2. Get people to look for you by rewarding customers for sightings or holding contests on social network, email and text SMS marketing where customers get clues as to your next location and a reward for finding you there.

3. Tie in to a local charity and donate a portion of proceeds or proceeds from specific menu items or from sales made on specific days of the week to make people feel even better about buying from you, create predictable demand for certain menu items or boost sales on slower days of the week.  Charitable tie-ins are also a great way to get some love from local media!

4. Offer “rainy day” specials and create an instant patio by setting umbrella-covered bistro tables to entice customers to buy from you on bad weather days.

5. Update your website every day and make sure it’s optimized for mobile; people searching mobile devices for a local place to eat usually take action within 1 hour!

6. Offer street samples and a bounce back offer coupon to commuters passing by in the morning to create demand for lunch items later in the day.

7. Send email announcements to the offices of local employers with special offers just for their employees, provide a stack of menus and limited-time-offer coupons for break rooms and seek out listings on corporate intranet sites and employee newsletters.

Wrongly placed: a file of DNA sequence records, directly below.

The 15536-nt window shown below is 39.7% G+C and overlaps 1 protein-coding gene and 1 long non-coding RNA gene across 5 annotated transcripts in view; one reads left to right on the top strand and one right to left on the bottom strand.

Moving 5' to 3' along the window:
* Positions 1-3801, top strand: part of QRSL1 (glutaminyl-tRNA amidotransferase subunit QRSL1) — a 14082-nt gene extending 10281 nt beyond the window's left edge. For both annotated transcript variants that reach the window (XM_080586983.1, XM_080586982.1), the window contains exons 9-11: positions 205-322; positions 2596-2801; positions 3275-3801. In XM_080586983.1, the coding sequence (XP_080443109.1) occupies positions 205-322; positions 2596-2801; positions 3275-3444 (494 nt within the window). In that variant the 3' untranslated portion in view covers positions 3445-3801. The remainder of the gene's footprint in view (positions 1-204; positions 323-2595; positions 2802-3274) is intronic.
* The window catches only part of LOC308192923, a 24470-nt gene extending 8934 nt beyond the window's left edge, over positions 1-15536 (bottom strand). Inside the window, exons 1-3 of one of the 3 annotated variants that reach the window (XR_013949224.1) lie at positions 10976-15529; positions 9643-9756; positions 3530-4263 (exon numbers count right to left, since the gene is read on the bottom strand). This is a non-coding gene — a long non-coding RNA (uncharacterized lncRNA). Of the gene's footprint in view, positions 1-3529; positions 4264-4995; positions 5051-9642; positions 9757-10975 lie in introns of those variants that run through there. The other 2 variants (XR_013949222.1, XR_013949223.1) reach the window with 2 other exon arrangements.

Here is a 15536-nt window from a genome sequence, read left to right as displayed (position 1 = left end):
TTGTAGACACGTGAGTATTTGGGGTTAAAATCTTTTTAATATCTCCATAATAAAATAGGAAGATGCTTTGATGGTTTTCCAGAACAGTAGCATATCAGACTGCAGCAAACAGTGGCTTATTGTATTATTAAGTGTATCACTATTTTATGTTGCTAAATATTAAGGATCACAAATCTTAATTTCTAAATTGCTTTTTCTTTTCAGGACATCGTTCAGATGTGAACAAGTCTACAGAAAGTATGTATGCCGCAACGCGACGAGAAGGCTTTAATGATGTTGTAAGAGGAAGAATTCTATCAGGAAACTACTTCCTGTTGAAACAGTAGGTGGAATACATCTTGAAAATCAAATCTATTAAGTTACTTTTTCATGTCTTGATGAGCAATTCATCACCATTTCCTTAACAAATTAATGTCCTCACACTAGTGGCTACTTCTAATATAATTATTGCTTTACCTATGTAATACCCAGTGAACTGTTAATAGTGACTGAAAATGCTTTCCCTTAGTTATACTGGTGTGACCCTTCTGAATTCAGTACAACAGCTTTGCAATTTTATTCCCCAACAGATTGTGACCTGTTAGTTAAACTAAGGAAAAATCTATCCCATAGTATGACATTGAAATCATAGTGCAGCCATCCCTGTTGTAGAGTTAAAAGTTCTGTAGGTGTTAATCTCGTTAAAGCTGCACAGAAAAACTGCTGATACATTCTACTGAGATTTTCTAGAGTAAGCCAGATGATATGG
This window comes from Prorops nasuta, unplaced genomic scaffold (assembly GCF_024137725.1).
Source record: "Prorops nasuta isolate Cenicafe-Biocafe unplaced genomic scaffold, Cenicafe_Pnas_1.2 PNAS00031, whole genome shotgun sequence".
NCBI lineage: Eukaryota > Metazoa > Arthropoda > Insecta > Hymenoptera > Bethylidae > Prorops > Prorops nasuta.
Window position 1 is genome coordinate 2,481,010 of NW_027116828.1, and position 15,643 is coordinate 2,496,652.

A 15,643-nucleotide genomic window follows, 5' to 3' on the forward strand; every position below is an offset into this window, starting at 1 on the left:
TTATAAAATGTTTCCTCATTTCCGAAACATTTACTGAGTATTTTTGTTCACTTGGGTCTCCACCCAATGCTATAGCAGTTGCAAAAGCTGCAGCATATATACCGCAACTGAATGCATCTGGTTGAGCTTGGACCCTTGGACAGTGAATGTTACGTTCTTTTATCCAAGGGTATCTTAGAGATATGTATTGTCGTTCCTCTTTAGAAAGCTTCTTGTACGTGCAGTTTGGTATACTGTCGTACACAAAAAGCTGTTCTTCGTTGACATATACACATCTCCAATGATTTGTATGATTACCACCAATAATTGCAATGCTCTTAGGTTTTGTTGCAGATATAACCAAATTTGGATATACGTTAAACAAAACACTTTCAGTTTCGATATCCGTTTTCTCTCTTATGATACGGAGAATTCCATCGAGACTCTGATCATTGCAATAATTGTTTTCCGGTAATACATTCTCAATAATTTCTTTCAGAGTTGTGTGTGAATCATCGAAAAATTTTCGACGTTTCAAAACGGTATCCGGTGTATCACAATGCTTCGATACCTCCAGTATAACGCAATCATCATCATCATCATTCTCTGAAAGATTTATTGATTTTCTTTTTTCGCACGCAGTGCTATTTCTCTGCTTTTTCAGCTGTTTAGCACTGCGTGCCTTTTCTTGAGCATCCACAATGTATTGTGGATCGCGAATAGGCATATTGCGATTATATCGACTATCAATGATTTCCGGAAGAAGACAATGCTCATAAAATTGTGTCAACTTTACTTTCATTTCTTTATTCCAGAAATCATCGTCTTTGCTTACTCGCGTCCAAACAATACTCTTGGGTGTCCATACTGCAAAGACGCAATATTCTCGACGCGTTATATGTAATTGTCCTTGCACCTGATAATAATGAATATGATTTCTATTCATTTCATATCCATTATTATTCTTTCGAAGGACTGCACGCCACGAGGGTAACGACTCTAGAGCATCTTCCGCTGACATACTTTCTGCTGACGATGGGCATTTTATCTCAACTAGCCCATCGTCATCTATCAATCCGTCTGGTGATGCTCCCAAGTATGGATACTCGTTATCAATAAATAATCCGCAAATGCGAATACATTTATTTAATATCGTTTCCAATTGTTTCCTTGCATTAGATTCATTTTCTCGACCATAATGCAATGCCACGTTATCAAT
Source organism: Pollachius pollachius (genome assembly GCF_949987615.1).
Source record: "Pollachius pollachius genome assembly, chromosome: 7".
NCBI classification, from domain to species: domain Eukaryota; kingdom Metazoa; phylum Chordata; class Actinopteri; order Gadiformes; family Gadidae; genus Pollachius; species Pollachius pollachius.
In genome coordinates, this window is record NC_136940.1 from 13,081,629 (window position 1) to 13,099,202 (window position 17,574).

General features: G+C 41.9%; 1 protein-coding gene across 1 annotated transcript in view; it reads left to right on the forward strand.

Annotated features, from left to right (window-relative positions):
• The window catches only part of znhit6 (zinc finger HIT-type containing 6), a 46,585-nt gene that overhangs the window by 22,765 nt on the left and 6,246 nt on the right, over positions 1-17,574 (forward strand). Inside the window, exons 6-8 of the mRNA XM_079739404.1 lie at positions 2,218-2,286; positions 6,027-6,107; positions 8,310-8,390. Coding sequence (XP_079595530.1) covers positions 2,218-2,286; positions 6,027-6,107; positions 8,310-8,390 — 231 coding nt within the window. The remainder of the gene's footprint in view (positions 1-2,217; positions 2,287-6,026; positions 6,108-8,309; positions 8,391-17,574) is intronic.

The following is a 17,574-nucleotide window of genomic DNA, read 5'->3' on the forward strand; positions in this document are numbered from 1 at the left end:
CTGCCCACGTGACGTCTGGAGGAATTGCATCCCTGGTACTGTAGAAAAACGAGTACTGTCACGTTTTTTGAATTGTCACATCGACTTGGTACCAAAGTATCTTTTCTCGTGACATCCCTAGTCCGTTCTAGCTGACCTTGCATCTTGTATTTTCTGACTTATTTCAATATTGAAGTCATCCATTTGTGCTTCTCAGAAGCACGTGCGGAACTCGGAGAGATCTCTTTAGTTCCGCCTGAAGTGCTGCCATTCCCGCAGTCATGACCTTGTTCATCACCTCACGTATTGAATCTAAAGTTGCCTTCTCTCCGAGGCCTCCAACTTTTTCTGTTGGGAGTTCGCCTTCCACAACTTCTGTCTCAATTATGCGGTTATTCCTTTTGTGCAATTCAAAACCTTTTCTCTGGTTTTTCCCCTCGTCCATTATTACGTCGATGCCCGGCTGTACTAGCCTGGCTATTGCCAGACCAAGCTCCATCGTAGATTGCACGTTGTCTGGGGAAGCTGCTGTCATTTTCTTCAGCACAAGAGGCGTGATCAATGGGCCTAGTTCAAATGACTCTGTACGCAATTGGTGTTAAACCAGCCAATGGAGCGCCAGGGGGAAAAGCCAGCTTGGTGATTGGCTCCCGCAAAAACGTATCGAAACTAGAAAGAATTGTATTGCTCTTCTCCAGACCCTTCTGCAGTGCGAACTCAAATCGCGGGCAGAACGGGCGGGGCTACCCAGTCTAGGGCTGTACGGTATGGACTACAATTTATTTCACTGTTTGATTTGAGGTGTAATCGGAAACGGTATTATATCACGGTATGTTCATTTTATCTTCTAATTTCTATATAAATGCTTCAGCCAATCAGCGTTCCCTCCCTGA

8. Create signature or regionally-oriented menu items that tie in to local tourist destinations or sports teams.  Send samples to local media and invite them to come and cover your business for use as a web or TV news “fluff” piece with local flair.

9. Expand your capabilities by offering local delivery service or for group orders.

10. Incentivize standing orders and pre-ordering and use pre-orders to help determine where you will set up shop next or on certain days of the week.

food trucks infographic - statistics about food trucks in the US

[Infographic – Food Trucks – Restaurant Marketing Ideas]
source:Mary Beth Campeau via wordpress